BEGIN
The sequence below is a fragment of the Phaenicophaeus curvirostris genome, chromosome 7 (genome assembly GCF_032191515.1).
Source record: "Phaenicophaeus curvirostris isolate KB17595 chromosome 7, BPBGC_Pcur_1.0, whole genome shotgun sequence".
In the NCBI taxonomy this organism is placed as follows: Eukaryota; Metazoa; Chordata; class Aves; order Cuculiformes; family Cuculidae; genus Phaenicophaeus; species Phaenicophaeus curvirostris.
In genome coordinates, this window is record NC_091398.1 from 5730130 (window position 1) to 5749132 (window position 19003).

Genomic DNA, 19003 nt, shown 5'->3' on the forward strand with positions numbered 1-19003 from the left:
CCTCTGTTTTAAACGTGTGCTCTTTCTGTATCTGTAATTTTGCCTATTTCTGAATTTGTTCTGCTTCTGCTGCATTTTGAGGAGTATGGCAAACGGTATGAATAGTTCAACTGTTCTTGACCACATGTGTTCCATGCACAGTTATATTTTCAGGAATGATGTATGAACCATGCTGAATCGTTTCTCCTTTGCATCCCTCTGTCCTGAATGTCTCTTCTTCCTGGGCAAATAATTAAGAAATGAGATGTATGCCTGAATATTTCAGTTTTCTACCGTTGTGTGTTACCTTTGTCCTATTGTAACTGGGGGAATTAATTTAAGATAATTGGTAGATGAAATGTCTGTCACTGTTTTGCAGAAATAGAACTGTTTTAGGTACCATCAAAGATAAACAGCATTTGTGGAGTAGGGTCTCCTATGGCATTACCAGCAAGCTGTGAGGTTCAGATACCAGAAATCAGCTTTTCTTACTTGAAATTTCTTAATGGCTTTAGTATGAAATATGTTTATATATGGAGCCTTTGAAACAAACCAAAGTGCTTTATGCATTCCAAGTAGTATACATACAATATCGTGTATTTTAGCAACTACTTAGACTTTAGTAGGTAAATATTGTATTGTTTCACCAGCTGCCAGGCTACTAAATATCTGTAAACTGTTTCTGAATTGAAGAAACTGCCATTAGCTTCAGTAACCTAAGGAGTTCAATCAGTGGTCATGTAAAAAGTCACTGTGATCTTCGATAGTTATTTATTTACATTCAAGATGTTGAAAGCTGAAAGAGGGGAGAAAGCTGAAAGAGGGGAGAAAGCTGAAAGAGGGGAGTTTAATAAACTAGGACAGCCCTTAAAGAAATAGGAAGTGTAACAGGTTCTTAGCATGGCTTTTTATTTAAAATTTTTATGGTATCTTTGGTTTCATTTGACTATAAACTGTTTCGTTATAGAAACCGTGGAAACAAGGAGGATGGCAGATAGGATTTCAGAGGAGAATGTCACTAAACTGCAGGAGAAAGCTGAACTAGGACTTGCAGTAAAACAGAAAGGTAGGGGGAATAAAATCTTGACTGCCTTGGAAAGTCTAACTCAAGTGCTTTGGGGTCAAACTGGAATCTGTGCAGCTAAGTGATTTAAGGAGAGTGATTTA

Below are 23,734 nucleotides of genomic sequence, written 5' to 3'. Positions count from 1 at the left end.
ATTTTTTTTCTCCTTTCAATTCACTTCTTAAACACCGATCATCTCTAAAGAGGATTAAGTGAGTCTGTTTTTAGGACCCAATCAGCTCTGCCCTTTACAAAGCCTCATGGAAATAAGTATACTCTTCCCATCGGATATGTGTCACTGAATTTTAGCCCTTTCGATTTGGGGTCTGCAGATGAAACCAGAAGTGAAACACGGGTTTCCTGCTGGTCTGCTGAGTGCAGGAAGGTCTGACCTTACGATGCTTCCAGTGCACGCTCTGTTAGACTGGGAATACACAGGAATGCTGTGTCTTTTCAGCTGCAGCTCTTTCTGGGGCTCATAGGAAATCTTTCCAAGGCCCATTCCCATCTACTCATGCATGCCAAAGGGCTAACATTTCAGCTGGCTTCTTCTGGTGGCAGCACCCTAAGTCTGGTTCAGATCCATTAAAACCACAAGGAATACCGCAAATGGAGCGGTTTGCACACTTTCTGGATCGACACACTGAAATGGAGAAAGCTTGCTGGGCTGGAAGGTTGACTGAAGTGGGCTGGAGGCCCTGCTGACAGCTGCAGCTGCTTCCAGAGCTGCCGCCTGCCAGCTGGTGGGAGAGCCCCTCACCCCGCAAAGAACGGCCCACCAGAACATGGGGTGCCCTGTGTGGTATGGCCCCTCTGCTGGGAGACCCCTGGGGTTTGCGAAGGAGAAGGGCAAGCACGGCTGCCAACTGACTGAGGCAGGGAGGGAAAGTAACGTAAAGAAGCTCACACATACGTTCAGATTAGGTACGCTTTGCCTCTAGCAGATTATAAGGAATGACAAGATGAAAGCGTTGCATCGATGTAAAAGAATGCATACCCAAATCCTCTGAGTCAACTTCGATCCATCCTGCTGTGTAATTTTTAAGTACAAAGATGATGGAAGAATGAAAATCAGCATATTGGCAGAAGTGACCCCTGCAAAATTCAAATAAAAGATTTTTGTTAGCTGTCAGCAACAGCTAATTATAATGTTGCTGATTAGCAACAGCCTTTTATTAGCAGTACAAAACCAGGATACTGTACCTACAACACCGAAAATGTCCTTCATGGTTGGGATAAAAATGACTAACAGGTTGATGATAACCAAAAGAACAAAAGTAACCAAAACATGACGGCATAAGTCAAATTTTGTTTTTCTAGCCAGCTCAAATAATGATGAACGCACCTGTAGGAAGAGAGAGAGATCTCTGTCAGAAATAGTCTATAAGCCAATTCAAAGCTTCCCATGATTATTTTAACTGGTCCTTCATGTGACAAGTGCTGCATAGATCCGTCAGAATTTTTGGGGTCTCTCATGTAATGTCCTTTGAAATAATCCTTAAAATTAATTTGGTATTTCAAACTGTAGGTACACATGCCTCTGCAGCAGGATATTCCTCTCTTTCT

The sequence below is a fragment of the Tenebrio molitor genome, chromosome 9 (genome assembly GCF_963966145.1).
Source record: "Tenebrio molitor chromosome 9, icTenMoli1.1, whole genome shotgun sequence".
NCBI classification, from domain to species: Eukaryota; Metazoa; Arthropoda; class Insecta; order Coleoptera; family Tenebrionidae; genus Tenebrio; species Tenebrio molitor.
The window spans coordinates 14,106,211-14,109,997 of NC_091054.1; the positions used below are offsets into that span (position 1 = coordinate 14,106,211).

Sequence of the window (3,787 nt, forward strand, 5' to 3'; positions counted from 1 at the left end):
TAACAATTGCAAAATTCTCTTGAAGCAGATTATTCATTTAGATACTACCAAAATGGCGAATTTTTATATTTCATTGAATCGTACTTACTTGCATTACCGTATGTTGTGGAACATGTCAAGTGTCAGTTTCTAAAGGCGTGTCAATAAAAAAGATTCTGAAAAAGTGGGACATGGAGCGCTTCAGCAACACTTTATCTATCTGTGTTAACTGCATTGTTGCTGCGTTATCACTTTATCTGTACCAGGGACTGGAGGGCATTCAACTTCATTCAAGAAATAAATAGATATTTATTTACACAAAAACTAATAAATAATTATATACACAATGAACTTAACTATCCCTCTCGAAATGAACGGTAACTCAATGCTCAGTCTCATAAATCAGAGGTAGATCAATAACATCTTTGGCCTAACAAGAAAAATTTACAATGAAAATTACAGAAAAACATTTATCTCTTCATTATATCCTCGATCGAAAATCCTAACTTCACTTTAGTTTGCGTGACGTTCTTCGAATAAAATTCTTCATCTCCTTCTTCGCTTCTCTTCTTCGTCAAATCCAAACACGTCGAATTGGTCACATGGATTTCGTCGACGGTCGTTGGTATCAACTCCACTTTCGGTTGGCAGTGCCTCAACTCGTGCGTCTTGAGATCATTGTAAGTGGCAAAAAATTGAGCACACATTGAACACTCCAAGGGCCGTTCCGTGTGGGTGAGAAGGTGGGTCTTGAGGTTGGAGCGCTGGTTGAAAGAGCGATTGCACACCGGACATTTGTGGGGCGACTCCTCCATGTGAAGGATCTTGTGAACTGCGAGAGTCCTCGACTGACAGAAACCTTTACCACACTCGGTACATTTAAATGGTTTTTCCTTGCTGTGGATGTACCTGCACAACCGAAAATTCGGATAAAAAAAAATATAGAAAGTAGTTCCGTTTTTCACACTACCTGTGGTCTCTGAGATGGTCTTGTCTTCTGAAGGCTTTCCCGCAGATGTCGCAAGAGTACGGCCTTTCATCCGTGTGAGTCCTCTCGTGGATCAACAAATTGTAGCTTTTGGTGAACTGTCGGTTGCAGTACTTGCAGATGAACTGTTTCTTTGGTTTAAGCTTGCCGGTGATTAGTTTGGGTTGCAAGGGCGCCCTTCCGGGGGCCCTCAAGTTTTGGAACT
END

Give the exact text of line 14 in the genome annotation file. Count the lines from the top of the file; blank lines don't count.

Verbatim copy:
TAACAATTGCAAAATTCTCTTGAAGCAGATTATTCATTTAGATACTACCAAAATGGCGAATTTTTATATTTCATTGAATCGTACTTACTTGCATTACCGTATGTTGTGGAACATGTCAAGTGTCAGTTTCTAAAGGCGTGTCAATAAAAAAGATTCTGAAAAAGTGGGACATGGAGCGCTTCAGCAACACTTTATCTATCTGTGTTAACTGCATTGTTGCTGCGTTATCACTTTATCTGTACCAGGGACTGGAGGGCATTCAACTTCATTCAAGAAATAAATAGATATTTATTTACACAAAAACTAATAAATAATTATATACACAATGAACTTAACTATCCCTCTCGAAATGAACGGTAACTCAATGCTCAGTCTCATAAATCAGAGGTAGATCAATAACATCTTTGGCCTAACAAGAAAAATTTACAATGAAAATTACAGAAAAACATTTATCTCTTCATTATATCCTCGATCGAAAATCCTAACTTCACTTTAGTTTGCGTGACGTTCTTCGAATAAAATTCTTCATCTCCTTCTTCGCTTCTCTTCTTCGTCAAATCCAAACACGTCGAATTGGTCACATGGATTTCGTCGACGGTCGTTGGTATCAACTCCACTTTCGGTTGGCAGTGCCTCAACTCGTGCGTCTTGAGATCATTGTAAGTGGCAAAAAATTGAGCACACATTGAACACTCCAAGGGCCGTTCCGTGTGGGTGAGAAGGTGGGTCTTGAGGTTGGAGCGCTGGTTGAAAGAGCGATTGCACACCGGACATTTGTGGGGCGACTCCTCCATGTGAAGGATCTTGTGAACTGCGAGAGTCCTCGACTGACAGAAACCTTTACCACACTCGGTACATTTAAATGGTTTTTCCTTGCTGTGGATGTACCTGCACAACCGAAAATTCGGATAAAAAAAAATATAGAAAGTAGTTCCGTTTTTCACACTACCTGTGGTCTCTGAGATGGTCTTGTCTTCTGAAGGCTTTCCCGCAGATGTCGCAAGAGTACGGCCTTTCATCCGTGTGAGTCCTCTCGTGGATCAACAAATTGTAGCTTTTGGTGAACTGTCGGTTGCAGTACTTGCAGATGAACTGTTTCTTTGGTTTAAGCTTGCCGGTGATTAGTTTGGGTTGCAAGGGCGCCCTTCCGGGGGCCCTCAAGTTTTGGAACT